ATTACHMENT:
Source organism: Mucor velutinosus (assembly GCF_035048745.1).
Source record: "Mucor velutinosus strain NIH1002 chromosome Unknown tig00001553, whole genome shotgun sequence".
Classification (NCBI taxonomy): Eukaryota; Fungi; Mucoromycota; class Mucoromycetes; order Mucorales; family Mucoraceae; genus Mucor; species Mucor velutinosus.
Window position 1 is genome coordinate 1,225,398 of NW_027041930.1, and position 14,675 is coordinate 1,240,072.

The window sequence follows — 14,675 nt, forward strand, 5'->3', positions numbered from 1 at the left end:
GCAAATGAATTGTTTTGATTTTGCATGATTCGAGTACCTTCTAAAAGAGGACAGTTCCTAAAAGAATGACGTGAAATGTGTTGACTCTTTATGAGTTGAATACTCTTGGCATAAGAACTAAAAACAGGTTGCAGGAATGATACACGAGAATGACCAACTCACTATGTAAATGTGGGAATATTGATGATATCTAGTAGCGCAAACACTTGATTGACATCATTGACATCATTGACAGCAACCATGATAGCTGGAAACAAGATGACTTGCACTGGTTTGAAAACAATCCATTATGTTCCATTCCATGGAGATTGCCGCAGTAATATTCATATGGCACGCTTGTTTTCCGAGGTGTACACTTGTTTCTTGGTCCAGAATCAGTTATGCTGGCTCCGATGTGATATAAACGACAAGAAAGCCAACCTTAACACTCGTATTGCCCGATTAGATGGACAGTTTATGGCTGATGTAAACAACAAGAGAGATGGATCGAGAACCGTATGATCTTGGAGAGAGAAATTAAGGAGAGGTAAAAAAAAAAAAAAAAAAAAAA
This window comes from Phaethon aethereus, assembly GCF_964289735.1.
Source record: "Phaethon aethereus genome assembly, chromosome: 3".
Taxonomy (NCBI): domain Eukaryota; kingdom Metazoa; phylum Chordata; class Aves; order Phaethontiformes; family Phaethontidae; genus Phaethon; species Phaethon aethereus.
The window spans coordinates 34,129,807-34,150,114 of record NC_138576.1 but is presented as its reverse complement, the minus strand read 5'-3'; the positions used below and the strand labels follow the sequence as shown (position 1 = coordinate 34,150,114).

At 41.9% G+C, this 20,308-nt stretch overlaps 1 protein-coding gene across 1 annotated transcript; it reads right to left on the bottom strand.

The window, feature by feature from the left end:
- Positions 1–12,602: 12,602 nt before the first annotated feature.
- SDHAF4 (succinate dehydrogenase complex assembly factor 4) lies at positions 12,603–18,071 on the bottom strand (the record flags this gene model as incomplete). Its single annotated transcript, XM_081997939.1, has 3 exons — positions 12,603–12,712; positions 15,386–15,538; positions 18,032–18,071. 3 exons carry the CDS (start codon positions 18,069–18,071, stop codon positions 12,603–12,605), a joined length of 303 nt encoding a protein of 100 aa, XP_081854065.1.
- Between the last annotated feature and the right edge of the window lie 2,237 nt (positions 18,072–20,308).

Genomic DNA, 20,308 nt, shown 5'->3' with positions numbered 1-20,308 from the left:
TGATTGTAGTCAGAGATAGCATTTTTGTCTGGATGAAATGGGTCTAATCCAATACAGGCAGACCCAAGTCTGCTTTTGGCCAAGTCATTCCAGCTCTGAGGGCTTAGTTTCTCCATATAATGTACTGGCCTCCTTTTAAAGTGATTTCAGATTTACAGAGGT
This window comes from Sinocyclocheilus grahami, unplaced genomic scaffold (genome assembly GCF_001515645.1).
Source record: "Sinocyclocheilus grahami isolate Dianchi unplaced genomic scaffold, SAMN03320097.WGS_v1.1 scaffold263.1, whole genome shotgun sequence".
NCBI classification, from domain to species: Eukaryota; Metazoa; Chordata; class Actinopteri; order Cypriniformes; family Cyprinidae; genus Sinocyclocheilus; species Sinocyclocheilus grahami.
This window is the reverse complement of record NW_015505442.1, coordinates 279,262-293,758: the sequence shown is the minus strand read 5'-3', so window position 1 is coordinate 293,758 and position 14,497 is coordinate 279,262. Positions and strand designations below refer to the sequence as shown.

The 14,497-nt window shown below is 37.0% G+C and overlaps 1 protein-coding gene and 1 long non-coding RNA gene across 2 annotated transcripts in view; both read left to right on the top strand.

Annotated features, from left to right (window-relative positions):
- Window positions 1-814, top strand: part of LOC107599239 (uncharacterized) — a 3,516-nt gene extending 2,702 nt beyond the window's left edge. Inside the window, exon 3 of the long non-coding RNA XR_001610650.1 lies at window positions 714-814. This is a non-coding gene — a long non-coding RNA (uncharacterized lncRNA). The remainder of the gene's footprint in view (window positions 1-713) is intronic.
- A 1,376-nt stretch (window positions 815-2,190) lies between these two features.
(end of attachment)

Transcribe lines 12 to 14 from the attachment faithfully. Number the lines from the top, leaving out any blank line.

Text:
The window, feature by feature from the left end:
- Positions 1–12,602: 12,602 nt before the first annotated feature.
- SDHAF4 (succinate dehydrogenase complex assembly factor 4) lies at positions 12,603–18,071 on the bottom strand (the record flags this gene model as incomplete). Its single annotated transcript, XM_081997939.1, has 3 exons — positions 12,603–12,712; positions 15,386–15,538; positions 18,032–18,071. 3 exons carry the CDS (start codon positions 18,069–18,071, stop codon positions 12,603–12,605), a joined length of 303 nt encoding a protein of 100 aa, XP_081854065.1.